For me, it’s either making $15K to $20K/year collecting rent, or cash out, and since I owe less than $200K on the place, take $500K off the table. Is it easier to make the $15k/year for the next 30 years, or take $500K NOW?? Not a tough decision.
Why are prices holding steady??
I also have rentals on Long Island. Property taxes in LI has escalated, and the economy lost a good deal of GOOD jobs not replaced. Taxes doubled during the last five years, and even wiith better rents, I net less than I did 7 to 8 years ago.
NYC, because of Wall Street, has done well, and this has fueld the RISE in prices as prices everywhere fell. And because of 'gas prices", traffic congestion, people are MOVING BACK into the city, to be nearer where the jobs are, rather than commuting to it, as was the case before.
That’s why where I am, in Bayside, they’re buying up 1-family homes with BIG lots and putting up 2 or 3 2 families in it’s place. City zoning made provisions for it as the master plan calls for an increase in population from the current 8 million to 10 million, in the next 20 to 30 years, and this is one way to accomodate it.
The other controversy is "McMansion, buyers tearing down old “Archie Bunker” type homes, to build houses more like the type and size out in LI, houses too big for the lot, and oversized compared to neighbors. This has led to zoning revisions such as the new classification R3-2a, as compared to the old R3-2 where you can build them “as of right”.
The long term trend also has to do with immigation, NYC and California experienced “white flight”, but yet has a NET GAIN in population, namely immigarnts.
When I sold my last 3-family, I worked with 4 brokers via an open listing, 2 American, 2 Chinese. The American brokers bought me one or two buyers each in the 20 days the property was on the market. The Chinese brokers bought me a dozen buyers each. I got two offers, both from Chinese buyers.
And the Chinese put $200K, $300K cash down, versus 10% or NO DOWN that non Chinese buyers favor.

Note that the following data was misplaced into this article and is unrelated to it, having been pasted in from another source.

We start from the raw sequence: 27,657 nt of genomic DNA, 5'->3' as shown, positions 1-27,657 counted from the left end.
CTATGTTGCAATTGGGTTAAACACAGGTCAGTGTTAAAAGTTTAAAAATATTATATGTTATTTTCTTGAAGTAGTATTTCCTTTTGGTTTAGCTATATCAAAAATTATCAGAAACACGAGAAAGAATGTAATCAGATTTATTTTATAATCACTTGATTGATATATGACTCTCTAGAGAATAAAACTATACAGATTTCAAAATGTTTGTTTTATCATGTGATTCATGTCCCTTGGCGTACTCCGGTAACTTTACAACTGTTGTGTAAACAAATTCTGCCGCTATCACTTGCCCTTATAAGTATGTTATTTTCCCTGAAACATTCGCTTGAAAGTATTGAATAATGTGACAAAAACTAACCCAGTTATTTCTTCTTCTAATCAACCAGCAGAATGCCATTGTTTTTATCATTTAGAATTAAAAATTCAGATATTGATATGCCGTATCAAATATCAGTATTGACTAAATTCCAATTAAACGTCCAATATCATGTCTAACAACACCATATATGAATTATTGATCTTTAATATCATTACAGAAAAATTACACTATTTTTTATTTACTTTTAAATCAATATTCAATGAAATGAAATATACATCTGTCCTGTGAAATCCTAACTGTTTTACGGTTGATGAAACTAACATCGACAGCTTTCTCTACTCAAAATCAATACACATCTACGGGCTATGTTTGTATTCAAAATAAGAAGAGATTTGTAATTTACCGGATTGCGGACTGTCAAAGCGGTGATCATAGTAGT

The funny thing is a Chinese with $300K to plunk down would buy that 3 family on a small lot, as an investment, to rent to other immigrants. The American would pursue the American dream, and buy that big house in NJ, or in Florida.
If you seriously rely ONLY on DecisionPoint to make a decision to rent to a tenant, I wish you all the luck in the world, because YOU ARE GOING TO NEED IT. DecisionPoint is just another input you your own decision making process.
For us we would never rent to a tenant with a felony criminal record in less than 5 yrs, particularly if they served jail time. The same is true of evictions. Those two items are deal breakers for us. Credit, I don’t care about.
[quote author=wlovin link=topic=31206.msg144900#msg144900
Credit I do care about, unfortunately it’s hidden with DecisionPoint.
You can’t be too picky with credit when you are filling rentals, if they had great credit they probably wouldn’t be renting.
Another thing that is a big income generator for us is late payment fines. We charge high for this ($150 per incident), so if the tenant has iffy credit, I don’t really care because I get their last month’s rent up front, and we make an extra $150 per month in income when they are late. Last year, my late fee income covered my entire vacancy period for all of our properties.
I had a tenant with a criminal record, she was one of the best tenants I ever had. Paid her rent early, painstakingly cleaned the place, ect. You never know.
I wonder if I care too much about credit, I pretty much don't want to rent to people with mid FICOs less than about 650. They just seem to have way too much sewage under the bridge. They are the type who are going to find themselves way behind on their bills, then start asking for concessions on rental amounts and deadlines.
Credit I do care about, unfortunately it's hidden with DecisionPoint
It sounds like your screening system sucks. I don't know if you've tried to find a different one, but maybe if you get involved in your division of the National Apartment Association, they can refer you to a better one. I can screen credit, criminal, bad check, and eviction in just an hour or two online.
I totally agree with redefining. I write into my lease agreements that if your rent is postmarked after the 3rd of the month, there will be a late fee of $75-$100, depending upon how much the rent is, but then I just save the envelopes postmarked after the 3rd and when it comes time for them to get the cleaning and security deposit back, I will deduct the requisite amount from the deposit.